Should you make your January mortgage payment now? (© Corbis)

© Corbis


December is busy. We get it. But don't get so busy that you forget to do one thing: Consider making your next mortgage payment early.

Some borrowers who itemize deductions make their January payment before year's end. "This shifts the interest deduction in those months from next year to this year," explains Jack Guttentag, the Mortgage Professor. "This can be especially advantageous if the borrower expects to be in a lower tax bracket, or expects the tax rate to be lower, next year." (Bing: How low are interest rates right now?)

Here's how it works: You make mortgage payments at the end of each 30-day period you've been in your house or condo. That means that your mortgage bill dated Jan. 1 represents interest for this year — and that means you can put it toward your tax break for 2012.

A few caveats:

  • First, you can only do this for January's interest, according to Bankrate.
  • Second, make sure your payment will be credited as an interest payment for this year, says Eric Tyson, co-author of "Mortgages for Dummies." "I would strongly recommend that you contact the mortgage company by phone," tell them what you want to do and ask how to do it, Tyson says.
  • Third, get your payment in with plenty of time for it to count toward this year. That way, the additional interest will appear on your annual statement, usually a Form 1098 or some federally approved substitute. Remember that Dec. 31 falls on a Monday, and it might even be a good idea to get that payment in before Christmas, just to be safe.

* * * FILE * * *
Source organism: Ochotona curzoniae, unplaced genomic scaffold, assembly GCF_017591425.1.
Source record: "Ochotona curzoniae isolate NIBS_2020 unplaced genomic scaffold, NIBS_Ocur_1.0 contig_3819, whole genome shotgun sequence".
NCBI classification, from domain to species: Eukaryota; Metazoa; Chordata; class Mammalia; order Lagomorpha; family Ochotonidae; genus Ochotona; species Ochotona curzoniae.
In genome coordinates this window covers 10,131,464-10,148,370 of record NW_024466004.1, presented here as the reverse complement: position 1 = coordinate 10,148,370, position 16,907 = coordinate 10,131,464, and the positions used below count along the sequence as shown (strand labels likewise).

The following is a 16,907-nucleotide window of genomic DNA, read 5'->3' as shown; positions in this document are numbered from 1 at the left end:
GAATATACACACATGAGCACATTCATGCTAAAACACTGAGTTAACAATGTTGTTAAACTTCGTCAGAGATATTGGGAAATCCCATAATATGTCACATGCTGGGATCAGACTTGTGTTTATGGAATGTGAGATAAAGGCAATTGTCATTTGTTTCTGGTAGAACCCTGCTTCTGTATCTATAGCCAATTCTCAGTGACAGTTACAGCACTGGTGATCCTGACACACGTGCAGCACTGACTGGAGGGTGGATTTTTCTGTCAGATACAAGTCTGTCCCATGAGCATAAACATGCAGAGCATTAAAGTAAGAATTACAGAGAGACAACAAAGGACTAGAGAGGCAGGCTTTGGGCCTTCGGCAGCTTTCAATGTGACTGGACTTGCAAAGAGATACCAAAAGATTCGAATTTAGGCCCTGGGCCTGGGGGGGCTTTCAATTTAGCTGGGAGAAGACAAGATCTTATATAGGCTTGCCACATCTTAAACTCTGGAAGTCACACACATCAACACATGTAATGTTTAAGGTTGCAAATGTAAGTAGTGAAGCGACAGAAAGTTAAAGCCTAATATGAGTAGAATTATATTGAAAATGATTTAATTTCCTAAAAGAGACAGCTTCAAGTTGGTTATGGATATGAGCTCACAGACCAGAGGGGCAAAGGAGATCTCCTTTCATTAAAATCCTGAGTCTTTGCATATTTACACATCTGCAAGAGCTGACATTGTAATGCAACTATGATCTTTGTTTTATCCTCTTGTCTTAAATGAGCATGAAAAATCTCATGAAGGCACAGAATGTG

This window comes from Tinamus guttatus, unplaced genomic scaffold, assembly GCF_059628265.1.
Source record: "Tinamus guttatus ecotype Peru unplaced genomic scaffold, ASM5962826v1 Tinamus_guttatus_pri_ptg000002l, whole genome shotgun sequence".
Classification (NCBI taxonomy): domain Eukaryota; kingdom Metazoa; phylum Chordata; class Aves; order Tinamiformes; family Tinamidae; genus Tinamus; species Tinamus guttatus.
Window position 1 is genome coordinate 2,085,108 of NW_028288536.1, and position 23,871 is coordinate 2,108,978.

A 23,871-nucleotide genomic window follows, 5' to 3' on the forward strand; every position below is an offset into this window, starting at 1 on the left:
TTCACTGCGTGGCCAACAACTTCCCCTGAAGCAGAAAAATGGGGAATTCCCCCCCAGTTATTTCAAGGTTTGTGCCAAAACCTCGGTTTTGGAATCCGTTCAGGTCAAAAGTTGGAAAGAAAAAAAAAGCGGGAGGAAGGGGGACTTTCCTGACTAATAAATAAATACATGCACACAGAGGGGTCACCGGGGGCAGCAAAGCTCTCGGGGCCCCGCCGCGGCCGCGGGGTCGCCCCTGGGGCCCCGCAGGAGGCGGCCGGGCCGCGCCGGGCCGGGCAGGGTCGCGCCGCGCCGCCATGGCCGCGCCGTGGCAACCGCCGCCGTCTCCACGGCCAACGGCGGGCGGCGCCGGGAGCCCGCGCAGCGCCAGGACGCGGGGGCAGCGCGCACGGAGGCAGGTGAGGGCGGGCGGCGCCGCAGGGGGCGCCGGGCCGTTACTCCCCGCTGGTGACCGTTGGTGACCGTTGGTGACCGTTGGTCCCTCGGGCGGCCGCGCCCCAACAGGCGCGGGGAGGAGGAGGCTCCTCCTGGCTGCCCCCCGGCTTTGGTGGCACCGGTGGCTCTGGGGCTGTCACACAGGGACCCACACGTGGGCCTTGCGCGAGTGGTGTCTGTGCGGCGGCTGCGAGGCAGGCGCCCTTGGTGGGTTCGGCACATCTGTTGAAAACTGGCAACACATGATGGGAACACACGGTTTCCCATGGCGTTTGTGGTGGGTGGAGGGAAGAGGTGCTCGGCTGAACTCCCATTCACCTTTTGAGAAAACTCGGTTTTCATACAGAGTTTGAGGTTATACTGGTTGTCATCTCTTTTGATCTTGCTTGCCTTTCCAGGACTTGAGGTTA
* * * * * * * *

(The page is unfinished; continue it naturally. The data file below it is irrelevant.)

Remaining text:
• When is that extra payment not a good idea? "It wouldn't benefit you if you expect to be in a higher tax bracket next year than you are this year," Guttentag says.

So if you have the money, consider scribbling that extra check. You'll be happier come April 15.

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Other December honey-do's
Take a few hours to tackle these end-of-year chores to really button up your house and garden for winter. When that winter wind blows, you'll be glad you did:

1. Get the house ready for winter.

  • Check and update your home's emergency kit.
  • Walk around your house looking for the beginnings of ice dams in the gutters.
  • Make sure that the water to your outside faucets is shut off inside your house, and the lines are drained. Wrap pipes that pass through unheated spaces.

2. Tuck in the garden.

  • Protect trees and shrubs from winter's worst by staking larger shrubs and trees to protect them from winter winds and covering the trunks of more tender trees in paper wrap.
  • When the ground freezes, put an inch-deep layer of mulch around roses, strawberry plants and perennials.
  • In very cold weather, put a few stakes around the perimeter of tender and early-flowering plants, then drape a cloth covering such as burlap or flannel over each plant without touching its leaves.

3. Don't be landlord to a pest.

  • Now is when mice and rats seek warm refuge. Don't let them.
  • Cockroaches can make a move toward your house come winter. Remove woodpiles from near your house, and inspect any wood before you bring it inside.

The best remodels for your money
Winter is the time when a lot of homeowners start dreaming of spring and summer: remodeling season.  

Slide show:  Which home repairs are the most expensive?

And now could be a better time to remodel than ever, with remodeling costs way down. But which remodels pay off best? Replacing exterior siding, replacing the entry door and adding an attic bedroom top the list of Remodeling Magazine's annual Cost vs. Value Report.

(In case you were wondering, here are the three that paid off the least: a home office remodel, a sunroom addition and a backup power generator.)